So even if the various effects are calculated, it is not a well-constructed visual expression you are trying to achieve?


No, I guess I am rather trying to achieve a certain immediacy. A sense that the painting is painted in an instant. I also like to use as big brushes as possible, as big as the form allows, so to speak. I try to create the feeling that some clumsy giant just sort of reached down from above and made something casually, preferably something kind of big.


You have quite consistently chosen to depict your objects in a non-figurative space. What does this kind of de-contextualising do to your motifs?


I think it conveys my interest in the sculptural – in the rendition of a form. Furthermore, I believe that the lack of spatial location benefits the motifs. It emphasises their physical properties and their inherent space, since almost all my motifs carry a spatiality within themselves. They are figures that can actually contain something – a vase, a tent and shoe – and this why I have not wanted them to be surrounded by a space.


But although you choose to work with familiar forms, your choice of size and colour gives the impression of a motif that, in an almost Claes Oldenburg-like sense, becomes ’larger than life’…


When you blow a motif like this shoe for instance (Sko 2006) into the proportions you see here, into the extreme size of 2 x 2 metres, things begin to change and to turn into something else, they become more than the object. The space inside the shoe transcends the form of the shoe and becomes almost like a kind of body or space one can relate to physically. Magnifying things creates a new situation in which the body is forced to re-adjust. And it is this readjustment or re-orientation that is interesting.
This is something that really interests me about form and figuration. Constantly trying to move a given concept of a thing in a completely different direction and thereby forcing one to respond to the painting in a state of doubt and in a sentient manner. You cannot infer something obvious, you can not just say: ‘This is a shoe’, because that would not make sense. It barely resembles a shoe, but you still recognise the structure of a shoe, so if it is not a shoe, what is it? And this is precisely what I want to do with a painting, I want to get to this ‘… then, what is it?’ Ultimately, it causes you to ask yourself, not only what a shoe is, but – even more important – what a painting is.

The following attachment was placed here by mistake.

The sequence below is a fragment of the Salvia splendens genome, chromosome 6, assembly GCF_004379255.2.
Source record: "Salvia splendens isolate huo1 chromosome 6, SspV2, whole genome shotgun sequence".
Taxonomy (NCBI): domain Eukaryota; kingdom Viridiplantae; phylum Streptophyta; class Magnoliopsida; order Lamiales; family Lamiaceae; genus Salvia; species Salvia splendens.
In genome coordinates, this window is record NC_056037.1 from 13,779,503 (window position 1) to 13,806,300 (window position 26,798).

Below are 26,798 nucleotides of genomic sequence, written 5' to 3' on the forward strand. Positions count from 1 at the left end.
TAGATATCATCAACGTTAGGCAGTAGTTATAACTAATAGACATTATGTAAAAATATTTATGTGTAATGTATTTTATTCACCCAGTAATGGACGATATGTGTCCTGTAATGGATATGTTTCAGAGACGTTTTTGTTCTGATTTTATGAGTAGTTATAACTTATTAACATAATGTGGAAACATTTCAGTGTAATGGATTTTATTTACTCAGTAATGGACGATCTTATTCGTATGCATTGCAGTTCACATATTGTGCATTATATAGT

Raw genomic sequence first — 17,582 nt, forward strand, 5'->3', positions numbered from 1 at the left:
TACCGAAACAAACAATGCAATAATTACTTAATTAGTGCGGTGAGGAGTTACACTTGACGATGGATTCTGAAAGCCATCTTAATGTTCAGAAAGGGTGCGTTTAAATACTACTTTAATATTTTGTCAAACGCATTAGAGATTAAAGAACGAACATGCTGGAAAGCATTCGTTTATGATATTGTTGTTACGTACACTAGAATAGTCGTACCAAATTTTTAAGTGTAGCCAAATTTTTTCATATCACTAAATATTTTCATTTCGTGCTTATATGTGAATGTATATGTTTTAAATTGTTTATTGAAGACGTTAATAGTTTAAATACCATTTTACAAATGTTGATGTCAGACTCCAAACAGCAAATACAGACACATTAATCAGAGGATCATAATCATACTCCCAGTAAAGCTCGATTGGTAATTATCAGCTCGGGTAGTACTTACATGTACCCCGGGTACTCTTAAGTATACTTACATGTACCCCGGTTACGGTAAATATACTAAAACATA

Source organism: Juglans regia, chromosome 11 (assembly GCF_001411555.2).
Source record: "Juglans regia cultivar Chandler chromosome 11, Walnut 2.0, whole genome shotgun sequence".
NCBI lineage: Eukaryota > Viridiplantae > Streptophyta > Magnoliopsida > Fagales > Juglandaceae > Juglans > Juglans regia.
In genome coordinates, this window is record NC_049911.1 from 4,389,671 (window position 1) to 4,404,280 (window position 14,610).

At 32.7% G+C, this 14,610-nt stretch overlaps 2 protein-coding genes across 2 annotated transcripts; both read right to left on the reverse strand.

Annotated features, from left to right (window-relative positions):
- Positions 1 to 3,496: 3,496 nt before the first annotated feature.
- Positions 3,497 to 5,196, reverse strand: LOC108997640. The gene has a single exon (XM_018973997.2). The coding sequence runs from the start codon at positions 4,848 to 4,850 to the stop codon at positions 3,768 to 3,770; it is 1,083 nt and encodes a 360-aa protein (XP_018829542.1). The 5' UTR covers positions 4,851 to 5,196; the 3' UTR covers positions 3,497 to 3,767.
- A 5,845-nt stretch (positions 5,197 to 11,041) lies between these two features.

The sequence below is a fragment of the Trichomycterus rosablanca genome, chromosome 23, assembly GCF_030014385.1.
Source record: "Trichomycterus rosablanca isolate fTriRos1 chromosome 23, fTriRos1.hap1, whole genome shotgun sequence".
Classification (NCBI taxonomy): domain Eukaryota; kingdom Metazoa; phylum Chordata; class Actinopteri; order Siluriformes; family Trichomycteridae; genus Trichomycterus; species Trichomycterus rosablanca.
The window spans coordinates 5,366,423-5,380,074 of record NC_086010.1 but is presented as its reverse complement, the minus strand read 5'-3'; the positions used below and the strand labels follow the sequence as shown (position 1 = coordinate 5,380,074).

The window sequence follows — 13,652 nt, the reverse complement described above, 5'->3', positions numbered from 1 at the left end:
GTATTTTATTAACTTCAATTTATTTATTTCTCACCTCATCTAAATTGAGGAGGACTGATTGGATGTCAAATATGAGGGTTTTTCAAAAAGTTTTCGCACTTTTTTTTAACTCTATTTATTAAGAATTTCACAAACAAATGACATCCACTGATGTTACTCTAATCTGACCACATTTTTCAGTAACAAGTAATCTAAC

I try to make the objects ambiguous, because I hate it when it is too easy to decode a painting. Which is also why find it so hard to deal with direct messages and too communicative art. Many other media are better suited to express conclusions or analyses. As I see it, this is not where art is strongest. I find it much more interesting to attempt to maintain an ambiguity, a sensuousness or a curiosity, and this is the primary purpose of what I do. To create a feeling that is impossible or stupid or silly, but somehow also impressive or beautiful. This tension between opposites is essential.


According to the introductory material for the exhibition, in your art things assume an entirely original ’Buch form’. How would you describe this form?


When I take a look around me, it appears to be a really rather awkward form, right? It may have something to do with the fact that I am so fond of these beautiful colours that I need the awkwardness and the crude as a counterweight. But it runs deeper than a mere question of colour. On a more thematic level, it is also a protest against the body. I like to create a sort of impossibility, a body that does not do what it is told. A sense, in the painting itself, that things are going wrong, that it lacks precision and fails. But at the same time, I want it to have an unfailing sharpness or clarity about it: the impression of a clear mind in a body that refuses to follow instructions. This is the way I would like paint. A space in which all ideas are short-circuited and things become intangible. Maybe the Buch form is really about a special kind of clumsiness that makes it difficult to maintain a one-sided conceptual system. Concepts start to fall apart a little, because things won’t quite do what they normally do.


Because the form becomes clumsy?


Because the body is clumsy and because maybe it is not like we think it is, maybe not even like we describe it. I think, for me, this is what this form is all about – challenging our concepts a little.